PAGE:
Expectations of sleep

I help out at a breastfeeding clinic. Most weeks I have at least one mum asking how she can get her baby to sleep more than 3 or 4 hours at a time. Most often said baby is 3 or 4 weeks old. I never know what to say. I can’t very well say, oh don’t worry, my baby still doesn’t sleep more than 3 or 4 hours at a time because then I feel like I’m committing them to 8 months of hell and I’m probably meant to be giving these new mums confidence, not hanging a black cloud over their heads. I don’t want to say that 3 straight hours is bliss and count yourself lucky, because I know they are feeling awful anyway and overwhelmed by the whole responsibility and interrupted sleep thing.

So what do I say? I mostly say I know it’s hell, but it’s normal and it will pass. Do what you can to survive it.


It’s the same advice I give myself on a daily basis.


5 Responses to Expectations of sleep

  1. Oh it’s such a hard question… you want to be realistic but not scare them. My mum told me the important thing is to just get through each night as it happens… It’s a vunerable time too, because you get told from all sides that a magic bottle before bedtime will get them to sleep through the night, then it can be a slippery slope…

    I found Katherine Dettwyler’s article reassuring when I read it, maybe you could do up a few nice printouts and give it to any mum who seems receptive to her ideas, sometimes knowing you’re not alone really helps! Or maybe this is all the lack of sleep talking, babypixie is 10 months in 2 days time and we don’t get much sleep 😉

  2. amberjee says:

    That’s a really lovely article, it is totally reassuring. It makes me feel okay for feeding the Imp twice a night as we are doing at the moment, and I don’t feel the need to work towards sleeping through the night right now. It feels nice to have a status quo, knowing in all likelihood that there will be 2 wakings.
    However, I think if the Imp was still waking up every hour or two all night, I would feel the need to work towards change. It would probably okay if I lived as part of a huge family or community that could help me during the day, but our culture means that we’re isolated and bare a lot of the child rearing burdern ourselves as mothers, often almost exclusively. I think that is why the nighttimes can take such a toll.
    It’s why I’m not totally against sleep training cry it out methods because I know there are people that need to do that for survival. I know a mum whose daughter could not sleep more than 20 minutes and at 9 months she had to do cry it out because 20 minute segments of sleep is not sustainable for anyone. It’s all so dependant on individual circumstances.
    The magic bottle thing is really hard because you’ll get one mum coming into the clinic and saying that she gives a bottle of formula at bedtime and her baby sleeps for 9 hours. You see the other mothers perking up and getting ideas that maybe that’s what they should do. You can try to explain that breastfed babies wake up for a reason, that it’s actually healthier that way, but I totally understand that they can only see the fact that they might get a few more hours sleep.
    It’s tough tough tough this motherhood thing. I think I just want to help people to have confidence in what they are doing, whatever that is.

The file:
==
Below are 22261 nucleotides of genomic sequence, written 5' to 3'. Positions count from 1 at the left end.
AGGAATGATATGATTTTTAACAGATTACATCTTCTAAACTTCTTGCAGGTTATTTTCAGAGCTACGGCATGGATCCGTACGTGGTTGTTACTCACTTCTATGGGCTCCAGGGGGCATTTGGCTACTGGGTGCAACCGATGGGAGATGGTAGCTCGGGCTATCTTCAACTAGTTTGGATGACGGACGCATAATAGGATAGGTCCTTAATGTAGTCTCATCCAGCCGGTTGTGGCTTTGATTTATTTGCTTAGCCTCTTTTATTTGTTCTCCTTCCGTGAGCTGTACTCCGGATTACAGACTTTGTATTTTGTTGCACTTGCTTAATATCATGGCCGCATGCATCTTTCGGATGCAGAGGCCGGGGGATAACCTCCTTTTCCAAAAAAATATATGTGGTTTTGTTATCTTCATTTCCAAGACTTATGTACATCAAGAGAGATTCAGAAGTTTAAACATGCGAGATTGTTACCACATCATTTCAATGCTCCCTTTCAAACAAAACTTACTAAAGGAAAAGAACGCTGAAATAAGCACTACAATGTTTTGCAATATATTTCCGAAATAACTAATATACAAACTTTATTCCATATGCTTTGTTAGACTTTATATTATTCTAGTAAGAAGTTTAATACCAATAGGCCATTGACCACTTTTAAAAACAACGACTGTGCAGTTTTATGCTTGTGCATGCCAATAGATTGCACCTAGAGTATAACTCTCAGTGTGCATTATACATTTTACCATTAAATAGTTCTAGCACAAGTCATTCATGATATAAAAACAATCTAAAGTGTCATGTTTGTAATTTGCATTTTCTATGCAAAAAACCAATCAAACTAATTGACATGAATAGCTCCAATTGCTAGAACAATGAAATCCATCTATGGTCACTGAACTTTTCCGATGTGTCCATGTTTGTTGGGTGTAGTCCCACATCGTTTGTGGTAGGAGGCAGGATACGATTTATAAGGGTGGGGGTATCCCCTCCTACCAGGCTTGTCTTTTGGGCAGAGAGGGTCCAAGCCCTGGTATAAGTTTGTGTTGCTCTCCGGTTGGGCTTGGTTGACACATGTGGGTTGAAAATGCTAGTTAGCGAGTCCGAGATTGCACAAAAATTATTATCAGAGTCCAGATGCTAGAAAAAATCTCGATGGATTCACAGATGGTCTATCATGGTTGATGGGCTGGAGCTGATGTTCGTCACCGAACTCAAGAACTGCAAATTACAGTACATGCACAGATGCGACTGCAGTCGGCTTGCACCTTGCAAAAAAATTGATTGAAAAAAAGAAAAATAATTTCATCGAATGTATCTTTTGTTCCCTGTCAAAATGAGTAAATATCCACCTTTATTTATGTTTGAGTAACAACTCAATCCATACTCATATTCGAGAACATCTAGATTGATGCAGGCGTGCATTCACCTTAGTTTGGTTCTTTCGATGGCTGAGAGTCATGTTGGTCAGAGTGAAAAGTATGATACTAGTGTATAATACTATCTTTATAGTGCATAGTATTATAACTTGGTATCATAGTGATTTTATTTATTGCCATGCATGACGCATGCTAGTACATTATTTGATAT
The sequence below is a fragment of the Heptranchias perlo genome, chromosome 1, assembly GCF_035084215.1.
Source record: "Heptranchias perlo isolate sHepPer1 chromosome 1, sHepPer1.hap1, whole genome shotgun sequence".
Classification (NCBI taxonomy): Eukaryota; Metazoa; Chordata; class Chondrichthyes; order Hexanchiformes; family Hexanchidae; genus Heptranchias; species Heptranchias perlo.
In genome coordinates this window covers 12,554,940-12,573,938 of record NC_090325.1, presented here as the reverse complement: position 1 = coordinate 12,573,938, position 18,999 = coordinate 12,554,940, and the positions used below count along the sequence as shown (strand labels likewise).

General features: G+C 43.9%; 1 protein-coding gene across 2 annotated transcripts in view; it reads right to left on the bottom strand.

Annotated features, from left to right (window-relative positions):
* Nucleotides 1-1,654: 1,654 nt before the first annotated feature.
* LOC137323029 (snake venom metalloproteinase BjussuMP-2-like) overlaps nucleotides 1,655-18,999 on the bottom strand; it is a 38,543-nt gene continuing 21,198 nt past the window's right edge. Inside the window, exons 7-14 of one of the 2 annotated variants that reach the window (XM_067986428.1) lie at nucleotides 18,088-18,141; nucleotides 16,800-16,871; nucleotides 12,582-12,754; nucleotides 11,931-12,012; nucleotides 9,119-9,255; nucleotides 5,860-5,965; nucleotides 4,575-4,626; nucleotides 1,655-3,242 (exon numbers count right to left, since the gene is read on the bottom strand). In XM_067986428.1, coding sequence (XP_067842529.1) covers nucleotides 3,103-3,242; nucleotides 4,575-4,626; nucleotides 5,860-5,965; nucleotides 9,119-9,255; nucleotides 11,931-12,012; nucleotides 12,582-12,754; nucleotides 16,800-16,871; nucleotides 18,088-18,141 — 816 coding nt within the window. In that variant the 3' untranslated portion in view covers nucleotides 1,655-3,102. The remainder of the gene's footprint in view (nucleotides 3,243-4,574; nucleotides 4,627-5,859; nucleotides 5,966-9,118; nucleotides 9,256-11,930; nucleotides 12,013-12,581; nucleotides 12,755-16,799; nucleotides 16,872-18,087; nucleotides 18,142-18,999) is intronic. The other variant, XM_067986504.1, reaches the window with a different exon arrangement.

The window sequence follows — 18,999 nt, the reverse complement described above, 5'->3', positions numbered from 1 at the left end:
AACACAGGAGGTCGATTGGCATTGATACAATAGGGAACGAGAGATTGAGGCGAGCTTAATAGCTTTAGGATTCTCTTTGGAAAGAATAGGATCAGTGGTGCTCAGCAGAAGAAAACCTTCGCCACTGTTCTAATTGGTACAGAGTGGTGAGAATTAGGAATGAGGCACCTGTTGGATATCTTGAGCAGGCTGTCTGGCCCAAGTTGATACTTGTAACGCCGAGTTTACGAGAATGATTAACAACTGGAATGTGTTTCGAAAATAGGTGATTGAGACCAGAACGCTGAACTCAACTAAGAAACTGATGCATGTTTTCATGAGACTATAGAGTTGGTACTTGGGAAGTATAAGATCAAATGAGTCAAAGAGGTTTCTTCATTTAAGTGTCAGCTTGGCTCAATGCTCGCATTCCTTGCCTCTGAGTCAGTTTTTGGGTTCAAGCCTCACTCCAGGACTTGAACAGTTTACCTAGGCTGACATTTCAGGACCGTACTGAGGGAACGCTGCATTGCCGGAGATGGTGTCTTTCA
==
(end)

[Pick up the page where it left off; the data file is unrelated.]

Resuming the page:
3. anonymom says:

    Being a parent means never getting to go to sleep when you want to anymore. I think everyone realizes that upon giving birth, but you don’t really understand it before you have children. Before your kids are born you hear the parents talking incessantly about sleep deprivation, but you never imagine that it can happen to you.

    I feel badly when I attend La Leche meetings and the same sleep question arises from the new mothers…and I honestly answer that my first daughter didn’t sleep through the night until 27 months. In a way it scares them, but in another way, it lets them imagine that there is no possible way their child will be the same. They feel pity for me rather than hopelessness for themselves.

  4. I would have no idea what to say, although i sometimes find parents to be so niave and feel they honestly beleive that there 4 week old should be sleeping some 12 odd hours already. The strangest one i ever seen was a baby about 6 months old and the mother doing full on cio for the babys own good because the baby needed more sleep so she would be less moody , she put the baby to bed and no matter how upset she got would’t go get her for 12 hours – the woman is now pregnant with triplets and i feel so sorry for them.

  5. amberjee says:

    I’m not sure if letting a baby scream all night would make them less moody, but there you go.
    But then again, I do have a dear friend who did controlled crying at 9 months with her first (they’re now up to number 4 dear god), and she said that she (the mum)cried all night because she was convinced that she was damaging her little girl, but then when her little girl slept, she was a completely different person in the day, calm and lovely and not cranky anymore. She actually said she wished she did it earlier.
    I’m not saying that I would like to do it. But then I don’t think less of anyone for doing it, and I hope that by doing it their quality of life does improve. I think the worst would be to go through the sleep training and it doesn’t fix anything.

    27 months anonymom! phew. did you even remember what a full nights sleep actually was after that long of broken sleep? so, i guess i’ll start counting down then. 8 months down, 19 to go! 😉

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